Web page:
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Going the Last Mile (with Evidence)

A study by Yale’s Mushfiq Mobarak and his colleagues found that nurses on motorbikes with vaccine-stocked coolers could help increase vaccination rates in rural Sierra Leone, showing that it is possible to get health interventions to the most remote and under-resourced areas cost-effectively, in ways that help ensure that the interventions are taken up and used.

A motorcycle carrying vaccine supplies along a dirt road
  • Navigating a New Now: What a New York City Doctor Has Learned During the Pandemic

    Dr. Charles Powell ’19, chief of pulmonary critical care for Mount Sinai, says that promising new approaches to research, diagnosis, and treatment have emerged from the devastation.

    An illustration of doctors in a hospital
  • Controlling the Virus Is the Key to Reducing Inflation

    Yale SOM’s William English, a former economist at the Federal Reserve, explains the role of COVID-19 in the spike in prices, considers how policymakers can respond, and confronts the sheer uncertainty of the times.

    Groceries at the register at a supermarket
  • Navigating a New Now: Prioritizing a Vulnerable Community

    Dr. Suzanne Lagarde ’14, CEO of Fair Haven Community Health Care, explains how she adapted vaccine delivery to meet the needs of the community even as the unrelenting pandemic took a toll on her staff.

    An illustration of nurses going door to door to discuss vaccination
  • Soaring COVID Rates in the South Show Why We Need Vaccine Mandates

    The data shows that low vaccination rates in southern states are leading to thousands of needless deaths, write Albert Ko of the Yale School of Public Health and Anjani Jain and Jeffrey Sonnenfeld of Yale SOM.

    Nurses with a COVID-19 patient in the intensive care unit at NEA Baptist Memorial Hospital in Jonesboro, Arkansas, in August 2021.
  • COVID Outcomes in Two States Show That Leadership Matters

    Yale SOM’s Anjani Jain and Jeffrey Sonnenfeld on how the rhetoric and policies of Governors Ron DeSantis of Florida and Ned Lamont of Connecticut have shaped their states’ responses to the resurgence of COVID-19—with profound implications for their constituents.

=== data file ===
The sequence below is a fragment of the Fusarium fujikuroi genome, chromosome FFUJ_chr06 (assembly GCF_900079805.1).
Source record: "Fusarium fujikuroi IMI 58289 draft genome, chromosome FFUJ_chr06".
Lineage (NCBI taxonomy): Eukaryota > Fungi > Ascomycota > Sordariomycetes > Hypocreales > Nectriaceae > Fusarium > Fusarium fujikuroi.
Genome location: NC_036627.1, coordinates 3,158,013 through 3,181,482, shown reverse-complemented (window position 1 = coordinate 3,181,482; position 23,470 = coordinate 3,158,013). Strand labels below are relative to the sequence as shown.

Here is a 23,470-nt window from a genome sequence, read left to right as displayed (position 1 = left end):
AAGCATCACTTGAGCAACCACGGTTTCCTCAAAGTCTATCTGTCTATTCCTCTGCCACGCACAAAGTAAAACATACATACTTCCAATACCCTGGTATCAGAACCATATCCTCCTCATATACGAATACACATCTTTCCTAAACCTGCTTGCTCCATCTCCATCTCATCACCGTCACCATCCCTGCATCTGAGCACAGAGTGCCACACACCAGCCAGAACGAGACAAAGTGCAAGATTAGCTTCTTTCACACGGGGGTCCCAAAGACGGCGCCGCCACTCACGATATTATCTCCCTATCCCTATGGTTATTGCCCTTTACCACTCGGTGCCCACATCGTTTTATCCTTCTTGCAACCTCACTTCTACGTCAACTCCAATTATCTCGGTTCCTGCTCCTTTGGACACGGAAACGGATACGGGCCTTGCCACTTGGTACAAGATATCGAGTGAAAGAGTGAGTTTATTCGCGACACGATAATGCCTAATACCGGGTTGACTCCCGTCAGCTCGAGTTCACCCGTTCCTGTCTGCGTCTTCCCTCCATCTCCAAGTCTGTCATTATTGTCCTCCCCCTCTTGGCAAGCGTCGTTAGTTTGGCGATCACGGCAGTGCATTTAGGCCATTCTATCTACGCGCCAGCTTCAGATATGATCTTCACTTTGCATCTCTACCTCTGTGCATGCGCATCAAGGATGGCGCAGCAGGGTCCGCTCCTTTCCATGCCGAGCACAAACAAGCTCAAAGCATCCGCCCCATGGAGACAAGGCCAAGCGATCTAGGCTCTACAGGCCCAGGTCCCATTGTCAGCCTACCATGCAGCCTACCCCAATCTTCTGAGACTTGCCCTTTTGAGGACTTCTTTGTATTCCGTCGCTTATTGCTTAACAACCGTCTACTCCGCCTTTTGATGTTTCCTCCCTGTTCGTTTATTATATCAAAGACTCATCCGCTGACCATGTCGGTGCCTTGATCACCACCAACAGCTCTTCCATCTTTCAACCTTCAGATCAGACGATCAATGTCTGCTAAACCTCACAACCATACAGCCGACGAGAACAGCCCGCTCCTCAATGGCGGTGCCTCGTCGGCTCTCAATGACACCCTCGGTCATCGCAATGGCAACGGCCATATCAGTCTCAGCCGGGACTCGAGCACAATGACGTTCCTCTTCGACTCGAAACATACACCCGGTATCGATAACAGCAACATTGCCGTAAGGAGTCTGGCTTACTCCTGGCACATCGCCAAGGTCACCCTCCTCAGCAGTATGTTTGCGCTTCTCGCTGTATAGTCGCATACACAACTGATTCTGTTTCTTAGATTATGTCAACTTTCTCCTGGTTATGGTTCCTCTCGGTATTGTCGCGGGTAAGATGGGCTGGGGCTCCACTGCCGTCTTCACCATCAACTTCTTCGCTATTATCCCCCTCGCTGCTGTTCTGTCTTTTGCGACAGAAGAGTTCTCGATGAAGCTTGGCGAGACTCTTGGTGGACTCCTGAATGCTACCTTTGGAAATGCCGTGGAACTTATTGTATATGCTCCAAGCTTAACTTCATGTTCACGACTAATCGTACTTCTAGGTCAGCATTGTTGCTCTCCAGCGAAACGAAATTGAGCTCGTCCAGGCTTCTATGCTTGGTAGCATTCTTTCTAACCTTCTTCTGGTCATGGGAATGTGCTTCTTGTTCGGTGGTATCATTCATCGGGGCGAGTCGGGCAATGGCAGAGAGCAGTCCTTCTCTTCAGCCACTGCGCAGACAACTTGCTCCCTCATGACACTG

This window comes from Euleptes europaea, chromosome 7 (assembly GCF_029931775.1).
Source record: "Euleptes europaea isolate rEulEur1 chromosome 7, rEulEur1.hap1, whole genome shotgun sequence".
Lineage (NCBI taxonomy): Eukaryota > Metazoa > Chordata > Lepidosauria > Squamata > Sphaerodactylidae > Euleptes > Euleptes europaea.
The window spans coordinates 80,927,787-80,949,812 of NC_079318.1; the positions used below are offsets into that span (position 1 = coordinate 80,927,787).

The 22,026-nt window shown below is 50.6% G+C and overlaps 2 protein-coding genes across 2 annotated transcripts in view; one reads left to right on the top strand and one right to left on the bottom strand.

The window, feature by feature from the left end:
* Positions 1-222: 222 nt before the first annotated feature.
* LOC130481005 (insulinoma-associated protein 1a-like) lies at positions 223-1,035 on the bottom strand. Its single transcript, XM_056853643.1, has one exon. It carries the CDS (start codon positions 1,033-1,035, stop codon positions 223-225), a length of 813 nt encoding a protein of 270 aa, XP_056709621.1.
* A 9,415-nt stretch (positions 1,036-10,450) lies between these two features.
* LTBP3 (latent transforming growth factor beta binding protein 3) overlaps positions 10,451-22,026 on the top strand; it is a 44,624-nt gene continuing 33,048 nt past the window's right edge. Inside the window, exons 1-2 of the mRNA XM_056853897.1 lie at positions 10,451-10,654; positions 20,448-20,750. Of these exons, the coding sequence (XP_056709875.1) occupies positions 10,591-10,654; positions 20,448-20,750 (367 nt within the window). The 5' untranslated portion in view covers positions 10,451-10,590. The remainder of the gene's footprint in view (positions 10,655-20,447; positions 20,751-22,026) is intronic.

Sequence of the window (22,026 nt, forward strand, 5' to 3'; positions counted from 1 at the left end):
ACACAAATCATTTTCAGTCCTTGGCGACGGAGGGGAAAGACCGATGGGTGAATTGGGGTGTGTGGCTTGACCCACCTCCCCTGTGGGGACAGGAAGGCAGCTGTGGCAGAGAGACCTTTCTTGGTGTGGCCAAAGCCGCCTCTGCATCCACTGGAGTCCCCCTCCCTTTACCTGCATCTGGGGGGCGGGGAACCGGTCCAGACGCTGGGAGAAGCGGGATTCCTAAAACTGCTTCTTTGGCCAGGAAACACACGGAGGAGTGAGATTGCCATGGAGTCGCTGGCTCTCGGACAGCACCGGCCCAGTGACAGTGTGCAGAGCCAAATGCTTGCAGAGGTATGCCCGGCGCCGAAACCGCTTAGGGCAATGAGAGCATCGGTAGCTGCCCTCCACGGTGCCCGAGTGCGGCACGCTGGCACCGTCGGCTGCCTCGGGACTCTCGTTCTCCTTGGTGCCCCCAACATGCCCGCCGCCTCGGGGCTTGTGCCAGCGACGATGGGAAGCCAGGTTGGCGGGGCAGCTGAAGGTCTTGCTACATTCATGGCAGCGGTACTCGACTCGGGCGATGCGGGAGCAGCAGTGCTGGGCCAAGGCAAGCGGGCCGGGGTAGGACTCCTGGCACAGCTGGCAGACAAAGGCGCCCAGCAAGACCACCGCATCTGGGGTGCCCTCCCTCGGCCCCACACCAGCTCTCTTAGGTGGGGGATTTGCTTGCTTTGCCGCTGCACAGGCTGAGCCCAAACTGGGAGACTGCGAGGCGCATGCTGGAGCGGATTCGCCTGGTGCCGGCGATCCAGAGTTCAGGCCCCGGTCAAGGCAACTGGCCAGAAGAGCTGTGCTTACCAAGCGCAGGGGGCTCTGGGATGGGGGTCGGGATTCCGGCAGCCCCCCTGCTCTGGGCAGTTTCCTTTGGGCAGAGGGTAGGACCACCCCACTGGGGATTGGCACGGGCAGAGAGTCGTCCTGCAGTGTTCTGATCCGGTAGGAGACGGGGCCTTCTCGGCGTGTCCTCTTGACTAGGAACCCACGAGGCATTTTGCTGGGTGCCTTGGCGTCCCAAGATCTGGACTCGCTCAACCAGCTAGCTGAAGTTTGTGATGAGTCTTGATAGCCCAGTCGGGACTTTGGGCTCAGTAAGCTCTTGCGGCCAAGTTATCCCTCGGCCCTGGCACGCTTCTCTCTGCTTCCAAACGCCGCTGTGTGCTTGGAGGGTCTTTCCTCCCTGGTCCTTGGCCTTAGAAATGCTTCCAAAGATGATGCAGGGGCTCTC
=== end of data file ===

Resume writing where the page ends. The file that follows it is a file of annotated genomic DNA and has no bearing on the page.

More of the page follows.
A silhouette of a speaker at a podium in front of an American flag
  • In a First, Randomized Study Shows That Masks Reduce COVID-19 Infections

    A large study co-authored by Yale SOM’s Jason Abaluck and Mushfiq Mobarak found that a mask-promotion program in Bangladesh significantly lowered symptomatic infections, especially among older people and when surgical masks are used.

    A staff member handing a mask to a vegetable seller in Bangladesh
  • How to Distribute Scarce Medical Supplies in a Pandemic—and Do It Fairly

    Early in the pandemic, states waited in frustration for medical equipment from the Strategic National Stockpile. New research outlines a better way to efficiently and equitably allot emergency supplies.

    Shelves of boxes of supplies.
  • To Stop a Pandemic in Its Tracks, Coordinate across Borders

    New research co-authored by Yale SOM’s Paul Goldsmith-Pinkham shows that a proactive approach, in which jurisdictions respond to infections in neighboring areas, can dramatically lower spread in the early stages of an epidemic.

    A map with red dots representing infection spreading across borders
  • Send Vaccines Where People Want Them: Developing Nations

    COVID-19 vaccine acceptance is significantly higher in low- and middle-income countries than wealthy ones. Prioritizing those countries for vaccine distribution could help save more lives and keep variants at bay.

    A COVID-19 vaccination site in Uganda, one of the countries surveyed in the study, in May 2021. Photo: Nicholas Kajoba/Xinhua via Getty Images.
  • A Pandemic Landscape of Optimism and Uncertainty

    Nationally, infection rates are close to their low point and many Americans are resuming their usual activities, but the more transmissible Delta variant is spreading and vaccinations are still low in some areas. We asked Yale SOM's Dr. Howard Forman where things stand now.

    A Centers for Disease Control graphic showing the level of community transmission of COVID-19 from June 29 through July 5, 2021.